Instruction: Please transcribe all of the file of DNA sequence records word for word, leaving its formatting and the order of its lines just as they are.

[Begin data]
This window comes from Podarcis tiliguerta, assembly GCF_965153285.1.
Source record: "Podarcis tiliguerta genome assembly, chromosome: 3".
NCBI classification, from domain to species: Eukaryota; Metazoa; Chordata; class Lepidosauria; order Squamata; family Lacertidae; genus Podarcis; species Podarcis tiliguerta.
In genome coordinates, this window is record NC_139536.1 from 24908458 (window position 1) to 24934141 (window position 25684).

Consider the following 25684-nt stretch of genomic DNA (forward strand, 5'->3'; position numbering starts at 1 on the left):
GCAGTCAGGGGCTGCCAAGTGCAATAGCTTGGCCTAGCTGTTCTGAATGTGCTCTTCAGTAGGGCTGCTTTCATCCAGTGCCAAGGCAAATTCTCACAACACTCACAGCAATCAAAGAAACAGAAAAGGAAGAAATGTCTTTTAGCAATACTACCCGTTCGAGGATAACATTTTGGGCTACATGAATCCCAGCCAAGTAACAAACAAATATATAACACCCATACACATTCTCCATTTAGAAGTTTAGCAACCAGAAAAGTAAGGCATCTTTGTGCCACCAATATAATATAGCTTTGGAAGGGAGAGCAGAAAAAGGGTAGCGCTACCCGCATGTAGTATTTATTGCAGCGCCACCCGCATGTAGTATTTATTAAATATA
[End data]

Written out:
This window comes from Podarcis tiliguerta, assembly GCF_965153285.1.
Source record: "Podarcis tiliguerta genome assembly, chromosome: 3".
NCBI classification, from domain to species: Eukaryota; Metazoa; Chordata; class Lepidosauria; order Squamata; family Lacertidae; genus Podarcis; species Podarcis tiliguerta.
In genome coordinates, this window is record NC_139536.1 from 24908458 (window position 1) to 24934141 (window position 25684).

Consider the following 25684-nt stretch of genomic DNA (forward strand, 5'->3'; position numbering starts at 1 on the left):
GCAGTCAGGGGCTGCCAAGTGCAATAGCTTGGCCTAGCTGTTCTGAATGTGCTCTTCAGTAGGGCTGCTTTCATCCAGTGCCAAGGCAAATTCTCACAACACTCACAGCAATCAAAGAAACAGAAAAGGAAGAAATGTCTTTTAGCAATACTACCCGTTCGAGGATAACATTTTGGGCTACATGAATCCCAGCCAAGTAACAAACAAATATATAACACCCATACACATTCTCCATTTAGAAGTTTAGCAACCAGAAAAGTAAGGCATCTTTGTGCCACCAATATAATATAGCTTTGGAAGGGAGAGCAGAAAAAGGGTAGCGCTACCCGCATGTAGTATTTATTGCAGCGCCACCCGCATGTAGTATTTATTAAATATA